The Reserve Bank of India (RBI) did not raise interest rates because inflation was primarily due to supply-side disruptions, which cannot be addressed by higher rates. There are concerns in the US that the large fiscal spending will fuel inflationary pressures

Due to low interest rates and a series of conventional and unconventional monetary policy instruments, the RBI was able to manage the government’s borrowing programme at an average interest cost of 5.79 per cent, lowest since 2004-05.

In contrast, emerging economies that undertook large stimulus measures had to resort to increased short-term government debt that has amplified refinancing risks. For example, in Brazil, federal debt held by the public due within the next 12 months increased from 18 per cent in December 2019 to above 28 per cent in December 2020.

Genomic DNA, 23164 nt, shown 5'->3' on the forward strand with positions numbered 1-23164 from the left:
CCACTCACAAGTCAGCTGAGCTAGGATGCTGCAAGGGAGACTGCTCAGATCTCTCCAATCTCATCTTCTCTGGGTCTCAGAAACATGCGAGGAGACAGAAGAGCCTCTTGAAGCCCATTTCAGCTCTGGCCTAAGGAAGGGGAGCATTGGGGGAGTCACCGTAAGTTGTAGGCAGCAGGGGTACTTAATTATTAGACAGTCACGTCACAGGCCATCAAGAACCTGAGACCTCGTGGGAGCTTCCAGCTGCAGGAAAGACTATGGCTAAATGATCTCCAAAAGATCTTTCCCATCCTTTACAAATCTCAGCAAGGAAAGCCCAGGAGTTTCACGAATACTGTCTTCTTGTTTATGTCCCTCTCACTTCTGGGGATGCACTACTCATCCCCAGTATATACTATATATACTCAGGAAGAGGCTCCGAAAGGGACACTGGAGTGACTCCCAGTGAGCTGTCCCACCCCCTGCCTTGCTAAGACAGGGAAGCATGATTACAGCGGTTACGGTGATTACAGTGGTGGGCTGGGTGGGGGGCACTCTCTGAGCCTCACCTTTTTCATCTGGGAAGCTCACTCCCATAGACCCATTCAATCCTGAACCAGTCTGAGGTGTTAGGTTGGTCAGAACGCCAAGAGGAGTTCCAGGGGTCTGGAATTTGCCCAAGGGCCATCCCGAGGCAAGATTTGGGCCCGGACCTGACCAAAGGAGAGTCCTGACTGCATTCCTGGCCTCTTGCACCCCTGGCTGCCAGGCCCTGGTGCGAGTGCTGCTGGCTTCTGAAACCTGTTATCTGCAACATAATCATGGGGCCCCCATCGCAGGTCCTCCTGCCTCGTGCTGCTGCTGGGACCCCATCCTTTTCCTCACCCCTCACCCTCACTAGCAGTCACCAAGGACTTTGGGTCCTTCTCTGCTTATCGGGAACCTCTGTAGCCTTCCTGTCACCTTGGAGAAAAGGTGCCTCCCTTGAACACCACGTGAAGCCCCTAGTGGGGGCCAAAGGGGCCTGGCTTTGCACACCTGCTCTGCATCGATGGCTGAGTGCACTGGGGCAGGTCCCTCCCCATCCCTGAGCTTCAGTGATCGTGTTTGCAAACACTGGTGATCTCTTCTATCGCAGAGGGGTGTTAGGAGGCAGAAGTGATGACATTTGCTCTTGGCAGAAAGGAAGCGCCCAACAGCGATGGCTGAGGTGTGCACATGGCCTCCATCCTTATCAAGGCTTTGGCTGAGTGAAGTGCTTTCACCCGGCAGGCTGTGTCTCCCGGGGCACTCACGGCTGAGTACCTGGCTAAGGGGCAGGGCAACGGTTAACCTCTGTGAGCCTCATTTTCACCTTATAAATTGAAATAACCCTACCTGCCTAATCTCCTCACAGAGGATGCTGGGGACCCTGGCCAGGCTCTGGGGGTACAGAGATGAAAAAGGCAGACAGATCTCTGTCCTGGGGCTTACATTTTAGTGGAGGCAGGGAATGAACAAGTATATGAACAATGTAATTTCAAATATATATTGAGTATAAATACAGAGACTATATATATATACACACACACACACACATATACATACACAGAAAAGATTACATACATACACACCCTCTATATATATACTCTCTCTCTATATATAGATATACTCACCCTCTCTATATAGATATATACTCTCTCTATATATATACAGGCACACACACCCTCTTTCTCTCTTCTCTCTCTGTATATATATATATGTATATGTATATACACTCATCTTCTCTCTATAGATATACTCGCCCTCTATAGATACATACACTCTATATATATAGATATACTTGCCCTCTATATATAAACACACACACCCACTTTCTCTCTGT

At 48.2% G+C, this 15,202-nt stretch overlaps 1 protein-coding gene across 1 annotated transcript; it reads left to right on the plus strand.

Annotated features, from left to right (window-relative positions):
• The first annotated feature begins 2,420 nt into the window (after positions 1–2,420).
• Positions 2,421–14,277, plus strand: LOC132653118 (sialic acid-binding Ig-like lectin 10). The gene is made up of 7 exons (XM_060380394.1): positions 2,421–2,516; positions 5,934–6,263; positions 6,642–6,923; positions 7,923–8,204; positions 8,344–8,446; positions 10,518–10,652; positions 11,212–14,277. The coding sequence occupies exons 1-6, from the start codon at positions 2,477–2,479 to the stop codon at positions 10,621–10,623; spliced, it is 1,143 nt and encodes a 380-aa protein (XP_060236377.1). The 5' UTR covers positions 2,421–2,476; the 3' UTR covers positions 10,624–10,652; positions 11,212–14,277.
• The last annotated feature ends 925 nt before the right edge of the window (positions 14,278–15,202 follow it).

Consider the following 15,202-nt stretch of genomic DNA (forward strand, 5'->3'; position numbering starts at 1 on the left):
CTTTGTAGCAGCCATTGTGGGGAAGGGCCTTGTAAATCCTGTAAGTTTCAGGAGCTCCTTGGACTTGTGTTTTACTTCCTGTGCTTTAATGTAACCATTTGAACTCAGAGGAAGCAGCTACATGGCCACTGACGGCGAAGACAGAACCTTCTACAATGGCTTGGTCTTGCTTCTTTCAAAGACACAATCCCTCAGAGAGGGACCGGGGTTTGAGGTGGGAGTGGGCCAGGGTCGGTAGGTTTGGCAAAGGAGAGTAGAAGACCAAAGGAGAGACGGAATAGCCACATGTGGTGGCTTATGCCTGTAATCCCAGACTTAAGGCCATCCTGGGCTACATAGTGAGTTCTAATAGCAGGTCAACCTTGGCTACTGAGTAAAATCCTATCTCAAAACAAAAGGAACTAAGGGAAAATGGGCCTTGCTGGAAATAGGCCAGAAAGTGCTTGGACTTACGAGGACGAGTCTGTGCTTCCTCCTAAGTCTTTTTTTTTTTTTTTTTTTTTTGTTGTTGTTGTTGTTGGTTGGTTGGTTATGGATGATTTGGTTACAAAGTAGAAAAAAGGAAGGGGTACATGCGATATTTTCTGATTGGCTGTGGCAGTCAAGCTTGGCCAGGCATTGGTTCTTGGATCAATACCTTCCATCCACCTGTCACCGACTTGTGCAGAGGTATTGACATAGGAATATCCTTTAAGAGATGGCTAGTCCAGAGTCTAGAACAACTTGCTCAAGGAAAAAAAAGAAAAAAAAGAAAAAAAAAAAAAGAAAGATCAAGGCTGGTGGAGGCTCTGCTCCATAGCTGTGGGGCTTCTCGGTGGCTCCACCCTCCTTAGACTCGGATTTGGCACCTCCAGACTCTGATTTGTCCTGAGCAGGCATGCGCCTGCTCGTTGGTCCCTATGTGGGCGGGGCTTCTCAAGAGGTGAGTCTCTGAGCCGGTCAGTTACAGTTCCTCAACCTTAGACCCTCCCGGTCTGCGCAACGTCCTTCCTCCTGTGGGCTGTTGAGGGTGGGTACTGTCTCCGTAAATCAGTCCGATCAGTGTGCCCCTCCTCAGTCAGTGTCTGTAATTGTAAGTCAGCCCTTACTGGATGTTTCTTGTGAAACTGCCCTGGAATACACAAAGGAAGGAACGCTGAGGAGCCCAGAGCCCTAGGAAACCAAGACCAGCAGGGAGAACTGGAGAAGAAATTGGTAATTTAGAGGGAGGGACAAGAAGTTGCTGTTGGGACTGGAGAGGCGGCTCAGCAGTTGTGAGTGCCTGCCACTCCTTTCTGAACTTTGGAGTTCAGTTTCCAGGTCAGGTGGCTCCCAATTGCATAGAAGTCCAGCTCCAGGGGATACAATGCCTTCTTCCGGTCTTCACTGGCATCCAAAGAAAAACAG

Despite a brutal second wave, the GDP in the first quarter grew at 20.1 per cent in the first quarter. Since then the economy is seen to be recovering steadily. 

While many high frequency indicators are showing that the economy is gaining momentum, the hiring intent has also picked up pace. India posted a GDP growth of 8.4 per cent in the second quarter, making the country the fastest-growing large economy in the world. The economy is likely to achieve double digit growth this year. Due to buoyancy in tax revenues, the government is also likely to achieve its fiscal deficit target of 6.8 per cent.

The economic revival approach of the government seems to have worked better than the strategy of pushing through large fiscal packages and printing money and then ending up with demand-fuelled inflation and unsustainable deficits and debt.

Ila Patnaik is an economist and a professor at National Institute of Public Finance and Policy.

Radhika Pandey is a consultant at NIPFP.

Views are personal.

Also read: How India’s informal economy is shrinking, and why that’s good news in the long term